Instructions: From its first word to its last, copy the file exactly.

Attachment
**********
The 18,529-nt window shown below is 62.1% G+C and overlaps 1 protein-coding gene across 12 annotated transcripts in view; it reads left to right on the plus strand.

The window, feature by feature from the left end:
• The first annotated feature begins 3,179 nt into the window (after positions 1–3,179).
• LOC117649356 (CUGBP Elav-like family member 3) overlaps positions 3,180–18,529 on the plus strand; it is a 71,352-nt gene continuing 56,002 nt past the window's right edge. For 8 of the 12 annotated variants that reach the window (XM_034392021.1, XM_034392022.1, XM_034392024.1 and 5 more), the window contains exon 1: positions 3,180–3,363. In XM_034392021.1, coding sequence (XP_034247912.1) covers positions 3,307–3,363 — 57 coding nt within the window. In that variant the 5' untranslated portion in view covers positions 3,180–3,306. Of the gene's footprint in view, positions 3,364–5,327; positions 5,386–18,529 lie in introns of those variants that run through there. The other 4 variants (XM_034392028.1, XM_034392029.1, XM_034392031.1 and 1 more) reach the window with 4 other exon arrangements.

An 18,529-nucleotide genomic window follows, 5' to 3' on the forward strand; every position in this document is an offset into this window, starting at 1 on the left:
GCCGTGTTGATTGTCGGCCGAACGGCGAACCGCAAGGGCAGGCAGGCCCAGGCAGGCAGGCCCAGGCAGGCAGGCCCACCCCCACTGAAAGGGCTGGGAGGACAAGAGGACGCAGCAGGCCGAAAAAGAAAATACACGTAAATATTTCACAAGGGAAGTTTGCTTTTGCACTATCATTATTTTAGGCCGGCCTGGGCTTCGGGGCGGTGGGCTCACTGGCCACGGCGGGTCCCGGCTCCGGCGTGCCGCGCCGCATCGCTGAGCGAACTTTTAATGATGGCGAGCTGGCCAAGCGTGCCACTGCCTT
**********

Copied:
The 18,529-nt window shown below is 62.1% G+C and overlaps 1 protein-coding gene across 12 annotated transcripts in view; it reads left to right on the plus strand.

The window, feature by feature from the left end:
• The first annotated feature begins 3,179 nt into the window (after positions 1–3,179).
• LOC117649356 (CUGBP Elav-like family member 3) overlaps positions 3,180–18,529 on the plus strand; it is a 71,352-nt gene continuing 56,002 nt past the window's right edge. For 8 of the 12 annotated variants that reach the window (XM_034392021.1, XM_034392022.1, XM_034392024.1 and 5 more), the window contains exon 1: positions 3,180–3,363. In XM_034392021.1, coding sequence (XP_034247912.1) covers positions 3,307–3,363 — 57 coding nt within the window. In that variant the 5' untranslated portion in view covers positions 3,180–3,306. Of the gene's footprint in view, positions 3,364–5,327; positions 5,386–18,529 lie in introns of those variants that run through there. The other 4 variants (XM_034392028.1, XM_034392029.1, XM_034392031.1 and 1 more) reach the window with 4 other exon arrangements.

An 18,529-nucleotide genomic window follows, 5' to 3' on the forward strand; every position in this document is an offset into this window, starting at 1 on the left:
GCCGTGTTGATTGTCGGCCGAACGGCGAACCGCAAGGGCAGGCAGGCCCAGGCAGGCAGGCCCAGGCAGGCAGGCCCACCCCCACTGAAAGGGCTGGGAGGACAAGAGGACGCAGCAGGCCGAAAAAGAAAATACACGTAAATATTTCACAAGGGAAGTTTGCTTTTGCACTATCATTATTTTAGGCCGGCCTGGGCTTCGGGGCGGTGGGCTCACTGGCCACGGCGGGTCCCGGCTCCGGCGTGCCGCGCCGCATCGCTGAGCGAACTTTTAATGATGGCGAGCTGGCCAAGCGTGCCACTGCCTT